Insurance as Governance is the first major sociological study of the insurance industry. It examines how the industry controls our institutions and daily lives in ways that are largely invisible, and how it thereby functions as a form of government beyond the state.
Drawing on extensive ethnographic research on industry practices, the work penetrates the complexities of the insurance industry and demonstrates why it is such a powerful and pervasive institution. The authors advance the concept of moral risk as they consider how insurance companies partner with governments and corporations in the negotiation of economic policy.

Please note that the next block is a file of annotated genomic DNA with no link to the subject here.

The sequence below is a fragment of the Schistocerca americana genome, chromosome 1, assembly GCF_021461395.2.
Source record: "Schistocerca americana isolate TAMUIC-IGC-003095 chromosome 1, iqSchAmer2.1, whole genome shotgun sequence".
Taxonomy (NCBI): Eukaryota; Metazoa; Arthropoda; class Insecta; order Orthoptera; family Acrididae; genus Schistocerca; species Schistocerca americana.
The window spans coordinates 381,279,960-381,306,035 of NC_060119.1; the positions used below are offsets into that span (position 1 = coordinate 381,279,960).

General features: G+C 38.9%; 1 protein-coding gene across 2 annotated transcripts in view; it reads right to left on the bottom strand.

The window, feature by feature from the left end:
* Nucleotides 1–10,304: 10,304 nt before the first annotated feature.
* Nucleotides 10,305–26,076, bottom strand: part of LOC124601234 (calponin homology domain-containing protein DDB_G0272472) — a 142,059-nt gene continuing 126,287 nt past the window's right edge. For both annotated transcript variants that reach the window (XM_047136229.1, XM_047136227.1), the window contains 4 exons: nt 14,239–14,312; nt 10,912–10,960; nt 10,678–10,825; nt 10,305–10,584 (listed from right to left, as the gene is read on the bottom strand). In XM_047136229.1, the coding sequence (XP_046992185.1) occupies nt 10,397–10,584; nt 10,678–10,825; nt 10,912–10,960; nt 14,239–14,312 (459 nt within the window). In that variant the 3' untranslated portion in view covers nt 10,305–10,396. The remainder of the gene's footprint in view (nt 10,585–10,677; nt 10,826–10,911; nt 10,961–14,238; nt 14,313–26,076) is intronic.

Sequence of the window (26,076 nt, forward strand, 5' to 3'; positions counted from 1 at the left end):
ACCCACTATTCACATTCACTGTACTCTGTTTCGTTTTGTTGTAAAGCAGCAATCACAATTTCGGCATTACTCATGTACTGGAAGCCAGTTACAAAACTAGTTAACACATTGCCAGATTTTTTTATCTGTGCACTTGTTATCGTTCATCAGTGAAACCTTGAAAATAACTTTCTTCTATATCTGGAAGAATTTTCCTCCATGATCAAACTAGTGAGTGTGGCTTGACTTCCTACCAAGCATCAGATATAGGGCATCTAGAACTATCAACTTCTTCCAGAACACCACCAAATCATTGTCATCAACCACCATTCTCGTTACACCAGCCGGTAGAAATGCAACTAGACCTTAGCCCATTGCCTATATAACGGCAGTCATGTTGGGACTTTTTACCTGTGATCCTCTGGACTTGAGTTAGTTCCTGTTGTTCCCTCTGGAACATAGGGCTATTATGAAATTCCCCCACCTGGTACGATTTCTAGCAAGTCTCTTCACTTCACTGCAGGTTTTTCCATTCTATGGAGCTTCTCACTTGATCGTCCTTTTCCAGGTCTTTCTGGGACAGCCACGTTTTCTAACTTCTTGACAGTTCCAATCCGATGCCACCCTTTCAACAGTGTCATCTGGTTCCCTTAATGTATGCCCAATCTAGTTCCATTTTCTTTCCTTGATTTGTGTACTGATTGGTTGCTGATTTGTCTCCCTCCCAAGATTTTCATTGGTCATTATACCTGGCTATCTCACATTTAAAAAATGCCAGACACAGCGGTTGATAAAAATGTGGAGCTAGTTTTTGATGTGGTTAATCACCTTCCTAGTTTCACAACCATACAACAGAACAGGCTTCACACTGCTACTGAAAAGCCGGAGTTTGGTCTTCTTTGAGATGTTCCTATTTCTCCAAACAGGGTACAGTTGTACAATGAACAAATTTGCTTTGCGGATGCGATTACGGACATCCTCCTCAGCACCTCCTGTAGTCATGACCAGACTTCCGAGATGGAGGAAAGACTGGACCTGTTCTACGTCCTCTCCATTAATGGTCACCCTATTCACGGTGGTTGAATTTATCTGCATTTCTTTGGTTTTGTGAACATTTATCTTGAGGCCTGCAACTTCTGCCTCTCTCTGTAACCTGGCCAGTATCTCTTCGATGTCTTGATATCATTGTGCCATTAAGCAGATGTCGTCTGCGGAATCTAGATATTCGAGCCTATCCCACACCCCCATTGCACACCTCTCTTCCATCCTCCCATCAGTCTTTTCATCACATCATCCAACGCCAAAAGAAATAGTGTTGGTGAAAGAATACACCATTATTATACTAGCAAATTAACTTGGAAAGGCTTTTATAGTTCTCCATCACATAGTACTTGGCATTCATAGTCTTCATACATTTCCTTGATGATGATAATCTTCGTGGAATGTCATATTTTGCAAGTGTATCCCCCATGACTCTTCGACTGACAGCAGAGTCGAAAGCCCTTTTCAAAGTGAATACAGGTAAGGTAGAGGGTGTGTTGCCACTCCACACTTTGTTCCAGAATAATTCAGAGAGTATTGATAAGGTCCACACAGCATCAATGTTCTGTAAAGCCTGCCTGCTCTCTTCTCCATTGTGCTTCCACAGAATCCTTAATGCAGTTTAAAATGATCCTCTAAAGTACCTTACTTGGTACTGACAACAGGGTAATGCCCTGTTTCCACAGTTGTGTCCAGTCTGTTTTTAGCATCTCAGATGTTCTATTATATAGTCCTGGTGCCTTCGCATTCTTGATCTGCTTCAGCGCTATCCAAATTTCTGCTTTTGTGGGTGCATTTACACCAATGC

In effect, Insurance as Governance documents liberal theory at work. It offers a major case study of liberal governance beyond the state and explores such larger issues as how insurance is increasingly liberal rather than welfarist in orientation, and how insurance is the vanguard of liberalization in governance throughout postindustrial societies. Wide-ranging in scope and original in approach, the text provides a sophisticated integration of empirical data and theoretical approaches relating to insurance, risk, governance, and security.